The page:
Posted by The Futility Monster on July 23, 2011 @ 22:47
I don’t know about you, but when I see newspaper front pages like this…
… a front page which is nothing other than a contemptible and deliberately cynical lie… I can’t help but feel that the current situation – much debated at present – that the broadcast media should be regulated, while the print media is allowed to get on with it – is completely untenable.
Can you imagine if, at 10pm last night, the BBC News at 10 had asserted to the same degree of certainty that front page does, that it was Al Qaeda responsible for the attack? If they had been right, no doubt they would be paraded as a fine example of getting an early scoop. But if they’d got it wrong, they would soon discover the full fury of the rest of the media. Not to mention those other unimportant bodies like OFCOM and the BBC Trust.
And rightly so. After all, if a broadcast media organisation had been so sloppy, so brazen, so downright wrong in such a manner as to give people completely the wrong impression, and – worse – potentially inflame the state of race relations in the UK – then they would deserve the book and the whole of the British Library being thrown at them.
So why not the print media? Why, on Monday (not yet on Sunday) will the Sun say absolutely nothing about just how disgustingly and dangerously wrong they were with their Saturday front page? Why is it that no one at all will be able to hold them to account for it?
Why should it merely be that the answer is “if people don’t like it, they will stop buying it”? Don’t the people in such powerful positions as to be able to dictate public policy and influence the public debate have a responsibility to at least either get the basic facts right, or, if they aren’t in possession of those, not to speculate idly without having a scintilla of evidence to back up their wild assertions?
If nothing else, don’t they owe it to their own readership to at least try to get things right?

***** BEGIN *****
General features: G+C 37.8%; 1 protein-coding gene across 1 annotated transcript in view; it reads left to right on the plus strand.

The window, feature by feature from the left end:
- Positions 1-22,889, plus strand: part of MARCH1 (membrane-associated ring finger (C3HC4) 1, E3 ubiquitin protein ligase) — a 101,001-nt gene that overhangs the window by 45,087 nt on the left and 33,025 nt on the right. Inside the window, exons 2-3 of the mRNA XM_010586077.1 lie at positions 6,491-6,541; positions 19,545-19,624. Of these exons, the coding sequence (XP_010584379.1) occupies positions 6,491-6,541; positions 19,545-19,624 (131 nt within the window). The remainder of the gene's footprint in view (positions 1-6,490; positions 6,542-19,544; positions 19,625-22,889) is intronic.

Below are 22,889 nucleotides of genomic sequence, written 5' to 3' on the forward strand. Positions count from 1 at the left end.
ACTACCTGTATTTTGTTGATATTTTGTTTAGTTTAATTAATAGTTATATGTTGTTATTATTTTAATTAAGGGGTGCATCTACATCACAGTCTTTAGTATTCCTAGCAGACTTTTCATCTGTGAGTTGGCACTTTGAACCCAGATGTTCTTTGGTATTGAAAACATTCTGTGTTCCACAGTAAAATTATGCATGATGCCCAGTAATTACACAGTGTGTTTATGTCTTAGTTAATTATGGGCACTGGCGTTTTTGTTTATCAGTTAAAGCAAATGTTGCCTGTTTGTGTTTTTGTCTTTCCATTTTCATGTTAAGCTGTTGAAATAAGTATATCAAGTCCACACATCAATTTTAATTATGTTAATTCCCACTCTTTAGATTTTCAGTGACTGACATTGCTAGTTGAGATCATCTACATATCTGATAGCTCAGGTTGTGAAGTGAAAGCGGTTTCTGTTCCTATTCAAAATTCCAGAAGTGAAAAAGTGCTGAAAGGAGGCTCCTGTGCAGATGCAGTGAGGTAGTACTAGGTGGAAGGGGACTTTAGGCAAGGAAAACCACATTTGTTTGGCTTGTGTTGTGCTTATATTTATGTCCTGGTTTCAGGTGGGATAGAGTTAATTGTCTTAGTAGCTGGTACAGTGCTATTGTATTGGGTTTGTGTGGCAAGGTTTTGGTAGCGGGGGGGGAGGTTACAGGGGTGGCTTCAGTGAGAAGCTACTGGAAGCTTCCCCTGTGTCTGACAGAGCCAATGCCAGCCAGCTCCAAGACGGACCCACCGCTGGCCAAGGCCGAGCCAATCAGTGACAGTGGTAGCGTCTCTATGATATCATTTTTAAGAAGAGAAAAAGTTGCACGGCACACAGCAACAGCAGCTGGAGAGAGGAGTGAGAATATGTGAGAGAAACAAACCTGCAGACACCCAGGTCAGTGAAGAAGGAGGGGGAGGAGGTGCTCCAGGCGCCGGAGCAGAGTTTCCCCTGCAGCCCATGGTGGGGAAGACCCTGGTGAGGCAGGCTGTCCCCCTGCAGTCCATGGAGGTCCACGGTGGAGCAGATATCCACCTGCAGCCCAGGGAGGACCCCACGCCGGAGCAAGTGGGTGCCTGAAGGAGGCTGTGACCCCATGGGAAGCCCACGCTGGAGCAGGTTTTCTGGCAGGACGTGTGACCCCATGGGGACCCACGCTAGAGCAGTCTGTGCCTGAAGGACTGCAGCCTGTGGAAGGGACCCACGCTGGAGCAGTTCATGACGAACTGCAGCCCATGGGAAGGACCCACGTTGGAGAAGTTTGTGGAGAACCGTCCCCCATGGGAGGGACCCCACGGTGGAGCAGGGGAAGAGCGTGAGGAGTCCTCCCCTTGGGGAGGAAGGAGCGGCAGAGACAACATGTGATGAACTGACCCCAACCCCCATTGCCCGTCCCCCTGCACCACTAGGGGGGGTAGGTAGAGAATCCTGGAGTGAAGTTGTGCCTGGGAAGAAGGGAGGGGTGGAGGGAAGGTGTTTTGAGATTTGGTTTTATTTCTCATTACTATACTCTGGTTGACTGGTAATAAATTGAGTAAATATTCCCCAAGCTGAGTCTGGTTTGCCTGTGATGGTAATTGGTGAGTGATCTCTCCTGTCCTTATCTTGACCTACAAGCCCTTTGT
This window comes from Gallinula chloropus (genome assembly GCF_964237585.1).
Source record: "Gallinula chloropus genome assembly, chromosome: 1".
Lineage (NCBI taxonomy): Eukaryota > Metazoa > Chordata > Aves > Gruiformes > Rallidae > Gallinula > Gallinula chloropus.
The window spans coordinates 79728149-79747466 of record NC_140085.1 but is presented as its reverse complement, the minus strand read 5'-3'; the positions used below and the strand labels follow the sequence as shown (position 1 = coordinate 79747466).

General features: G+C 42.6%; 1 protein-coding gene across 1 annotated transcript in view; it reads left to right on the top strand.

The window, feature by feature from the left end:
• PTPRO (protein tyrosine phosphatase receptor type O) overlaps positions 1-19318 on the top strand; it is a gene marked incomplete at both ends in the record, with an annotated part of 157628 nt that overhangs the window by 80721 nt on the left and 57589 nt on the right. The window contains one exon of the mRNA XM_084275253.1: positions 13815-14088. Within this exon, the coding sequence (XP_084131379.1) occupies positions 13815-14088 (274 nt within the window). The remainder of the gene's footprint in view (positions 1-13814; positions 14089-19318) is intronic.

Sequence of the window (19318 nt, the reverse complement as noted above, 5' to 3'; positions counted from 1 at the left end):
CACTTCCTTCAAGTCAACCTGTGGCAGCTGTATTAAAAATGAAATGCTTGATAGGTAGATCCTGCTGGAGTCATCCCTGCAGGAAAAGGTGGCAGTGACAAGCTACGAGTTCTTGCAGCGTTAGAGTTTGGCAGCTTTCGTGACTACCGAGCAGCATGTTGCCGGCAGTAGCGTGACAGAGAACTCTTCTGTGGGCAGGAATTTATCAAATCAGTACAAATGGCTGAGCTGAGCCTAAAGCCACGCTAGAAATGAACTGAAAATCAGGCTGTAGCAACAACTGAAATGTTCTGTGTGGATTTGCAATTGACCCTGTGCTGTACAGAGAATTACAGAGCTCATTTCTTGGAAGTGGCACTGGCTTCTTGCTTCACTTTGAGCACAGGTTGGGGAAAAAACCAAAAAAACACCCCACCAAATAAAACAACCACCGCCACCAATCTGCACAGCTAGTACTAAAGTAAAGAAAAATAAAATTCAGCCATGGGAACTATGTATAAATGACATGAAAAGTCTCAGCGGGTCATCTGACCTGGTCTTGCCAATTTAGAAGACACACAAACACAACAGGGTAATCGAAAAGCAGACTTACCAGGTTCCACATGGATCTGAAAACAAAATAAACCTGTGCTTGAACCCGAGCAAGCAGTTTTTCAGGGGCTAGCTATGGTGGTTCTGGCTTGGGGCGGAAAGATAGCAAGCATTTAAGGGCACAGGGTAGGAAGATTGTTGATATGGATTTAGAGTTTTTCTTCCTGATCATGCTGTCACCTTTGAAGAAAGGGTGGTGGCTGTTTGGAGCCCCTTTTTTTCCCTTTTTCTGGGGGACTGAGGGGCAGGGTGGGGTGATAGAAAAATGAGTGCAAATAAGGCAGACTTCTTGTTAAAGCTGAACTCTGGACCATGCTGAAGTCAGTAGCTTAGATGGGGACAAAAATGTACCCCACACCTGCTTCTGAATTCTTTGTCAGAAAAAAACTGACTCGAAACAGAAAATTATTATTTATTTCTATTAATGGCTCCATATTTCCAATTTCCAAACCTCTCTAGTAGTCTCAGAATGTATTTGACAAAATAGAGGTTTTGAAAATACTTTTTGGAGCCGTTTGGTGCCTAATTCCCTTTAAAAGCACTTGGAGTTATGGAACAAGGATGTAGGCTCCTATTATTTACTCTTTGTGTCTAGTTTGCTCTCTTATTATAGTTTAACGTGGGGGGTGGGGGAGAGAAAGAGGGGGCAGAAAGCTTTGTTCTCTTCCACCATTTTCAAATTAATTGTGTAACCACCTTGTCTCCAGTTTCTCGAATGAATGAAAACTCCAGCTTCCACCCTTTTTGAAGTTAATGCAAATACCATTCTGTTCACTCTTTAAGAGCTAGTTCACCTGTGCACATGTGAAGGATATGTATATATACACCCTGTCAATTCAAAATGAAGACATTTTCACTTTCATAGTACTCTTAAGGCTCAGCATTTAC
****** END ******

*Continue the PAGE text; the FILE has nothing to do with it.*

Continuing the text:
The constant refrain during the Murdoch/News International hacking scandal has been “whatever we do, we want to preserve press freedom to self-regulate”. It’s just a tragic shame that it requires such an appalling incident as what happened in Norway to, once again – as if recent events have not been enough – illustrate just how misguided that opinion is.
Posted in Musings | Tagged: newspapers, Norway shooting, press regulation, The Sun | 4 Comments »
Posted by The Futility Monster on February 18, 2010 @ 09:56
It’s been over a month since we last gazed into our polling crystal ball (because we have other kinds of crystal balls too…) and I suppose it might be time to update it. But when you see the results, you’ll wish I didn’t…
- Conservatives: 40% (N/C)
- Labour: 22% (N/C)
- Lib Dems: 21% (N/C)
Seriously? No changes at all? Yes. It’s largely because we’re still waiting for that rogue Labour 22% poll to drop out of the polling window (in two days!) – and, as for the Tories, I’ve said it time and time again… their 40% poll rating is nailed on by now. They will not score lower than this in the GB overall result. I triple guarantee it!
The other issue is that the number of polls since then has been remarkably low considering how close we are to an election. Just four polls so far in February.
But, lo, there is news on the horizon to help us. And, alas, it means we have to be grateful for the deep pockets of Rupert Murdoch.
The Sun is going to be running tracker polls from now right up until the election. That’s probably going to be about 50 separate polls, presumably costing them hundreds of thousands of pounds. Fair play to them, though I guess their real agenda is having a daily stick to bash “LABOUR LOSERS!” about with. After all, only a fool would vote Labour when they are LOSERS!
So, although the subject of this post is indeed sarcastic, it is also prophetic. We are going to be truly spoiled in the weeks ahead. Though the people with the most to lose are going to be YouGov, as it will be their polling figures that dominate the news agenda. No doubt Labour will dismiss them as a biased internet polling organisation, but they did that for the London Mayoral election of 2008 as well and look where it got them.
In the weeks drawing up to an election, there may or may not be some exciting changes around here. There’ll be less of my opinionated wisdom (hooray!) and more number crunching. The hope is to capture a little of the American spirit of FiveThirtyEight.com – which was essential reading in the run up to the American election of 2008, and will be again this autumn. No regression analyses though. That’s a bit too far…
The waiting continues…
Posted in Monster's Poll | Tagged: next UK General Election, online opinion polling, opinion polls, The Sun, YouGov | Leave a Comment »